Schleiermacher argued that RE is the core of religion, and that feeling and experiencing God is the kernel. What Kant describes as ‘fetish faiths’ he views as a way of expressing your feelings about God through rituals such as prayer. There is an ‘immediate consciousness’ when one feels that God is there.The feeling of oneness of God is what makes someone religious. Tillich holds a similar view as ‘a symbol participates in that to which it points’ meaning to participate is the way in which we respond.
Kant further states that religion can be useful if unnecessary in helping someone to become good. Durkheim holds a similar view, as he described religion as ‘a means of social cohesion’, and that the community activity helps to strengthen society. Kant says the only way to way to love God is through human beings. Buber describes how humans can have two kinds of relationships; ‘I-it’ (objective, involving reason and analysis) and ‘I thou.’ ‘I thou relationships are more personal and profound’ and ‘in each thou, you address the eternal thou.’ Whilst Buber believes there is no need to justify whether you have had a RE or not, Donovan believes that further evidence is needed to back up experience claims. Overall Kant holds the view that it does not matter whether religion is true or false, it simply just provides a guidance for morality. Thus deists interpret Christianity is all symbolic, Randall agrees as he says God is a symbol, ‘a fleeting ripple of imagination.’
Westphal stated that Hegel was critical of Schleiermacher’s ‘immediate consciousness’ as it is too vague, and needs further explanation. Donovan explores RE is his article ‘Can we know God by experience’ he says that we should not disbelieve theists who say they have had an experience but rather ask for further evidence to be provided, thus he does not go for the ‘all or nothing’ account. Hegel distinguishes that religion has too many images and historical narratives to lead to truth but philosophy has the form that can lead to knowledge. However Ayer expresses that ‘the point which we wish to establish is that there cannot be any transcendent truths of religion.’ Using his weaker form of the verification principle, he argues that statements about God are cognitively meaningless as ‘the notion of a person whose essential attributes are non-empirical is not an intelligible notion at all.’ Hegel’s ideas were similar to Spinoza’s pantheism, where religion helps us to perceive that God is in everything. He was an idealist as he believed that ideas are more important than experiences. For Hegel; religion is when we have contact with God and in its philosophical form it’s when the human spirit realises that it is a finite form of the infinite spirit. Humans are finite, their aim is to become the ‘absolute geist.’Jesus should not be understood as one unique fully God and fully human, but as a symbol that the human spirit is divine.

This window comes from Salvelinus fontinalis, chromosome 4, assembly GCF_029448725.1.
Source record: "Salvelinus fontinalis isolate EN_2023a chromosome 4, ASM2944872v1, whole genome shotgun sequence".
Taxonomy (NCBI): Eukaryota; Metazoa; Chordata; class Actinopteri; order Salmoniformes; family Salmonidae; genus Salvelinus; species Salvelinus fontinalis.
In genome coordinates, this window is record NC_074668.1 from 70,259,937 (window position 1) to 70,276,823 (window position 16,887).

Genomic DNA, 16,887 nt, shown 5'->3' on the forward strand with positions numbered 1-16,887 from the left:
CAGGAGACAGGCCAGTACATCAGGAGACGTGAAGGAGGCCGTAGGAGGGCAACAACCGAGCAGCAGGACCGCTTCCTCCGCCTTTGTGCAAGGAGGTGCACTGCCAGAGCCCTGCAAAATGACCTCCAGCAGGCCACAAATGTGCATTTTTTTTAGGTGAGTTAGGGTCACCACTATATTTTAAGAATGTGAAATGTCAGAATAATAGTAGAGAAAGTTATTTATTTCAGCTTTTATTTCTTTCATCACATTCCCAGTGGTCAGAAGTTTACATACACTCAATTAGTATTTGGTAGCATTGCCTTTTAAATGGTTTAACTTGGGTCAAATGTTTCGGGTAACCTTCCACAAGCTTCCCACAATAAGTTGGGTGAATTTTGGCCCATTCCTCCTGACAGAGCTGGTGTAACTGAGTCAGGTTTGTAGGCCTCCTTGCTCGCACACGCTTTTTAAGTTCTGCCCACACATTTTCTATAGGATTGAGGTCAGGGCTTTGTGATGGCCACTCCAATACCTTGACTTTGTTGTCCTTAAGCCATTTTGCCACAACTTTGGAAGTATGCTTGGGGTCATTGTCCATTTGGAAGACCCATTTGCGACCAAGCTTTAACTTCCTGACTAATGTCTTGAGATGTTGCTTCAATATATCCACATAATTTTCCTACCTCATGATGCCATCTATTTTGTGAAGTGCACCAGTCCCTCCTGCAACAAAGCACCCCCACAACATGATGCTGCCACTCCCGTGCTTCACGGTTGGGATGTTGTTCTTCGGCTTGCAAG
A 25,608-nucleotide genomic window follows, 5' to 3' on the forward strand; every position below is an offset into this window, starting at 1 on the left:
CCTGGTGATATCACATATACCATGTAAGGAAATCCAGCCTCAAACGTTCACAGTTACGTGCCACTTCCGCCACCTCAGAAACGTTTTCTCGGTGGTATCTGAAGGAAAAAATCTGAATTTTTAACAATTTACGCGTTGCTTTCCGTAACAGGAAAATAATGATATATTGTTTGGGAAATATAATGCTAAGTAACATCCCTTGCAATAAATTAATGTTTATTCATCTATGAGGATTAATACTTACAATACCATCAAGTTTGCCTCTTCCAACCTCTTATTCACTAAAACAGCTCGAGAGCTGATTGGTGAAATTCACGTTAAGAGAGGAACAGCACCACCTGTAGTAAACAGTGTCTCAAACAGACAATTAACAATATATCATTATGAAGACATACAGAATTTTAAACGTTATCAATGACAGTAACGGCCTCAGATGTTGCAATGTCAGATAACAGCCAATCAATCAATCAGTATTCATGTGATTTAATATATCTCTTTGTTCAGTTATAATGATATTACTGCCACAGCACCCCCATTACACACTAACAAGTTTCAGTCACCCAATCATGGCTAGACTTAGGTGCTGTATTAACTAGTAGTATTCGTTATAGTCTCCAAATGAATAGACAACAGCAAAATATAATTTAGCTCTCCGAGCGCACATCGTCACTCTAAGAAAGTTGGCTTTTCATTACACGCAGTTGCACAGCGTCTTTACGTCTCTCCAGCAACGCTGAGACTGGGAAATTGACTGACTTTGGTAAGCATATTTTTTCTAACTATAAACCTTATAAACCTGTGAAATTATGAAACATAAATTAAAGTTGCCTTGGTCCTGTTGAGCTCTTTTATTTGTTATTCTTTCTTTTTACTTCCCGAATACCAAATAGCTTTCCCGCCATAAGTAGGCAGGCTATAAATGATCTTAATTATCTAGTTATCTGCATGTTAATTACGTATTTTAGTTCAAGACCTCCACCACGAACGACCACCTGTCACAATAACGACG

Westphal later discussed the ‘hermeneutics of suspicion’ where suspicion arises not from where God exists but the motives of religion. He states that Hume analysed the function of religion in the lives of the believers; merely an instrument to self-interest. Out of selfish fears and hopes people flatter God. Dawkins would agree as his ‘meme’ idea expresses altruism as ‘selfish gene,’ where you only nice to someone to get something in return. Furthermore Freud’s projection of a father figure is used this to explain that religion is an illusion created to accept powerful and sexual emotion.
Marx has a similar way of thinking as he says religion is a tool for the powerful to dominate. For Marx religion is primarily a matter of social privilege ruling lower closures by persuading them that their position is ‘the will of God’ and they should hope for an illusory reward off heaven rather than fighting for justice in this world. He describes religion as ‘the most common mental illness’ and ‘the opium of people,’ thus proposing that religion should be removed for people to become truly aware of their situation.
For Nietzche ‘God is dead.’ He was an existentialist who said we don't need to believe in made up rules and can do what we want. Therefore religion is the revenge of the weak. The poor can never physically fight their oppressors but can take the moral high-ground (e.g Pacifism) with the ultimate victory thought to be judgement day.
Kierkegaard argues that it is a mistake to confuse the world we live in with heaven since our world is finite and heaven is infinite. He criticises what believers prioritise, thinking there is more to religious belief than being a respectable member of a community. ‘The biblical tension between Jesus and every established order is lost’ summarises his view that the functions of Christianity are flawed as religions seem to think that respectability and worship are all that matter.